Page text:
What makes the song ,,Pardon Me’’ the right fit for Phil Campbell’s guitar playing style?
,,What isn’t Campbell’s style? [Laughing] Phil is the most underrated guitar player ever! What style can’t he play? Obviously anything, considering he creeps into the song floating over a symphony. But, YES, he lands effortlessly on top of the chaos for this track. The chorus riff for ,,Pardon Me” is just pure Motörhead. It claws and tears at the very fabric of existence. A perfect place for Phil to drop in and surf upon the flames of Hell... the song was written for Lem, so there’s that excuse, as well. MOSH!’’
Photo by Ronald den Dekker-WACON-Images
,,We owe a lot to Motörhead for what we’ve become, definitely.’’-Patrick Stone
You have a long history with the Motörhead camp and like on the first album, was it a no-brainer to have guitarist Phil on board again? Also, has this bond with the MH camp a big influence on what Budderside has become?
,,Yes, never second guessed that one. Humbled and forever grateful for all the time Phil has pushed me and stepped in to make a difference, tracks and friendship. He’s one of a kind, like Lem and Todd, Mikkey too. They have shaped the way I see true success and have paved the way on how to achieve my own. The things I learned from them have placed me beyond what this life can ever give me. It’s the thing that will live on, long after I’m gone. We are far, far from done. In fact, BUDDERSIDE is just getting started. The best is still coming. We owe a lot to Motörhead for what we’ve become, definitely. But, all the guys, Lem included, will be proud to see us take on an identity of our own.’’
You were very close with Lemmy. What are your most fond and crazy memories while spending time with him?
,,Looking through a million dollars worth of guitars while the SOB was in his speedo underwear. LOL. Picking him up to be a part on an HBO show (Deadwood) I was working on. What an amazing day that was. Sharing lyrics together for `Black Magic’, like bats out of Hell, as the tour bus screamed from city to city on a the Everything Louder Than Everything Else Tour. Endless benders that led us to Cheetahs, Jumbo’s or Sam’s Hof Brau. Going over songs at Matt Sorum’s place, getting Lem back in shape for that final tour. Franken-feast (Thanksgiving) at Lem’s with Cheryl and Paul... priceless.’’
The album is supported by 4 great looking videos. It seems you’ve put quite a budget on the table to promote the new album. What can you tell about this visual aspect?
,,It’s an addiction, really. I just really love the process and the results. Just like song writing, creating videos start with a spark, an idea in your mind, once they’ve taken hold there’s no stopping them. If it’s not going to be epic, to me it’s not worth doing. So, they just keep getting better and better. It’s never before the mountain that I notice it’s size, it’s always after, when I look back and I say to myself, “whoa, that was insane”. What’s next? [Laughing!!!]’’
,,You know, Kurt Cobain sat in that same chair listening back to the masters of `Nevermind’.’’- Howie Weinberg
This time you also were able to work with the legendary producer Jay Baumgardner [Bush, Godsmack, Papa Roach], which is not cheap either I guess. Why this choice and not continue working with Paul Inder Kilmister who produced the first album?
,,Paul moved to another country. I think he took a hiatus to be honest after his dad died. Paul Inder Kilmister is one of the most talented people I’ve ever met and he worked pure magic with `Budderside’. But, it’s important for a band to grow and work with new producers every chance they get, I believe. Jay Baumgardner is a legend and has had his hands on my favourite bands and shaped them into what I have loved and respected for years. That studio and the spirits in the walls, it’s all him and every star he’s ever worked with in that place. His vision and his dream come true. Working with him there at NRG was pure heaven on earth. Like a dream I was constantly pinching myself to prove it was real.’’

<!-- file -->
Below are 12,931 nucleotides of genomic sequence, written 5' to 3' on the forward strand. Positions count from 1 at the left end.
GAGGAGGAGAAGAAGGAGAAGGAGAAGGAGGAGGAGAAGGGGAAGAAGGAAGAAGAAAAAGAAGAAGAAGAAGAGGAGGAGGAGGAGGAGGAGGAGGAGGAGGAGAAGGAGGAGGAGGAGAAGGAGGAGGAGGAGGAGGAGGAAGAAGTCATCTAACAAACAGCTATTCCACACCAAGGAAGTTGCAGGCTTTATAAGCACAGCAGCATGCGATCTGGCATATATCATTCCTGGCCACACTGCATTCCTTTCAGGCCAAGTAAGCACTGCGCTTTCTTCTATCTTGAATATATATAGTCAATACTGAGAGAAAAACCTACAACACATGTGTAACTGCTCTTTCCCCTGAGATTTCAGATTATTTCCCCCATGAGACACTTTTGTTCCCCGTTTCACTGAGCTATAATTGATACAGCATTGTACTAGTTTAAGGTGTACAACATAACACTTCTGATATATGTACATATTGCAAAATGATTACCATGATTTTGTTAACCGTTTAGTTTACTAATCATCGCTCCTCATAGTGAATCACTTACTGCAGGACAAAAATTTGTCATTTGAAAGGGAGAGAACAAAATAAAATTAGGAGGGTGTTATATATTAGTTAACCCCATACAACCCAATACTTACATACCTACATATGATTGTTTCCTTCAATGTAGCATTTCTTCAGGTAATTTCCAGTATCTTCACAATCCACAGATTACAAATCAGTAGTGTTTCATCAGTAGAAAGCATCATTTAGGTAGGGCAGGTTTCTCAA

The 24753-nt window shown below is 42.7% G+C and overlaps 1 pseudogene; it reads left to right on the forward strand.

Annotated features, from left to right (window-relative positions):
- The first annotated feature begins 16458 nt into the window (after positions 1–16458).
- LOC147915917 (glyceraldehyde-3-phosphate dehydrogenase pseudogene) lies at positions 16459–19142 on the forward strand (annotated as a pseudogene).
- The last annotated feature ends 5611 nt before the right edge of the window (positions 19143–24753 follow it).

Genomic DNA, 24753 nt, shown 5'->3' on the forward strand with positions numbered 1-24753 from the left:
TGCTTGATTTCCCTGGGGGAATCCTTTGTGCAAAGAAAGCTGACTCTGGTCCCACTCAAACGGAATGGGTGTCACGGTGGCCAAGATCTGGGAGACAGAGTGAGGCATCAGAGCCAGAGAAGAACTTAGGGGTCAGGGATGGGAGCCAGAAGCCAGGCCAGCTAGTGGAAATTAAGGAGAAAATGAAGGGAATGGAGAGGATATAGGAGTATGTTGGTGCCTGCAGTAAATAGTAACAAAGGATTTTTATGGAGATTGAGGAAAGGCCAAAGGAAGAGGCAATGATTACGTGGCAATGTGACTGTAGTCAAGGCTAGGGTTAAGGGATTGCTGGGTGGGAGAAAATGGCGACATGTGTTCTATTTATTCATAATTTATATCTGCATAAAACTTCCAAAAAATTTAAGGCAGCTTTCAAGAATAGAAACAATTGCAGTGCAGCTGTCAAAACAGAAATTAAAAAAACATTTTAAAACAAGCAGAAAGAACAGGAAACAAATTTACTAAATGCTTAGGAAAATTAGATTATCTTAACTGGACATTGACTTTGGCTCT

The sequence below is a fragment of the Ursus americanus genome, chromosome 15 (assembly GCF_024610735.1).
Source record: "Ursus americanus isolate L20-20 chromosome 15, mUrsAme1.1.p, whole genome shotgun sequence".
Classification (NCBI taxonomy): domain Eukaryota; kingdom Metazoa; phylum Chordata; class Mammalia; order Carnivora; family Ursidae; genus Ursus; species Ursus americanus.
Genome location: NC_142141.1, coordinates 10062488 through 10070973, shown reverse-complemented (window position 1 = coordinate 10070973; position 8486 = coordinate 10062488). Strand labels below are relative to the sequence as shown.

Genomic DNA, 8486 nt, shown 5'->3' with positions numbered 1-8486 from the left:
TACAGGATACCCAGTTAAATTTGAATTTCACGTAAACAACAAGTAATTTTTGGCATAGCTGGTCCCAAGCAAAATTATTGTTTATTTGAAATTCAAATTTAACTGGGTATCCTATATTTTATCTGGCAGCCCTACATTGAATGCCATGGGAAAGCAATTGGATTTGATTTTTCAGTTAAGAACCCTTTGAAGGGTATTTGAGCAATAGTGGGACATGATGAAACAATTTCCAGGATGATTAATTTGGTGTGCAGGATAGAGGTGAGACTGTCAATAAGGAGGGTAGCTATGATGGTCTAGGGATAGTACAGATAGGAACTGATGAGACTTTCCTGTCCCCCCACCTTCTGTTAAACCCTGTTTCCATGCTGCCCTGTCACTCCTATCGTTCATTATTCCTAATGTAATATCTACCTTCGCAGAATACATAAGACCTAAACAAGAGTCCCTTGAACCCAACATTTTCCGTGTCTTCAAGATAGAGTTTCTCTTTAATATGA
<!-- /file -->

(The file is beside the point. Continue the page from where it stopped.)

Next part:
How was it working with Jay and what has been his influence on the outcome of the album?
,,Jay stripped away a lot of BS. Useless lyrics, bad song structure, he took the “try hard” right out of us. Dani Pampuri IS THIS ALBUM! Make no mistake. He and Jay worked note for note to get this band and this album to their level.’’
The mastering process is very important for the final outcome of an album. Grammy Award-winning engineer Howie Weinberg [Nirvana, The Smashing Pumpkins, Garbage] did the job for `Spiritual Violence’. How did you experience his studio magic leading up to the final result?
,,Matt Pinfield, Howie Weinberg and the guys from Papa Roach all visited us while we were recording with Jay at NRG the same night. I was drawn to Howie, only because he’s such a sweet and cool guy. We got to talk and Jay let us know that he was the only choice for mastering the album. Howie was really into the songs. We couldn’t have been more excited. The guy’s resume is unbelievable. Going up to the compound where he does his work at his studio was mind-boggling. Every inch of every wall in this huge place is covered in framed, platinum albums. Every name that you’ve ever looked up to in music is on those walls with Howie’s name on them, as well. While listening back to our tracks, Howie leaned over and said; “You know, Kurt Cobain sat in that same chair listening back to the masters of `Nevermind’.’’ The word Nirvana came to mind. Pun intended! I was in the clouds...’’
You have been able to promote the first album live a lot. Right now the situation is totally different. How are you handling that part of the band’s career at the moment? And what are the plans for the near future?
,,The pandemic has been a great excuse to get creative. We’ve written an entire album, already recorded half of a new one, established a stronger content flow and presence on social media, shot and released four brand new videos, released our new album `Spiritual Violence’, we’ve done over five live stream events, we’ve begun editing a fifth video, gearing up for what should be an epic Fall 2021, full of touring the U.S. including Rocklahoma, Europe and Japan already on the books.’’
HBLS Review for `Spiritual Violence’ here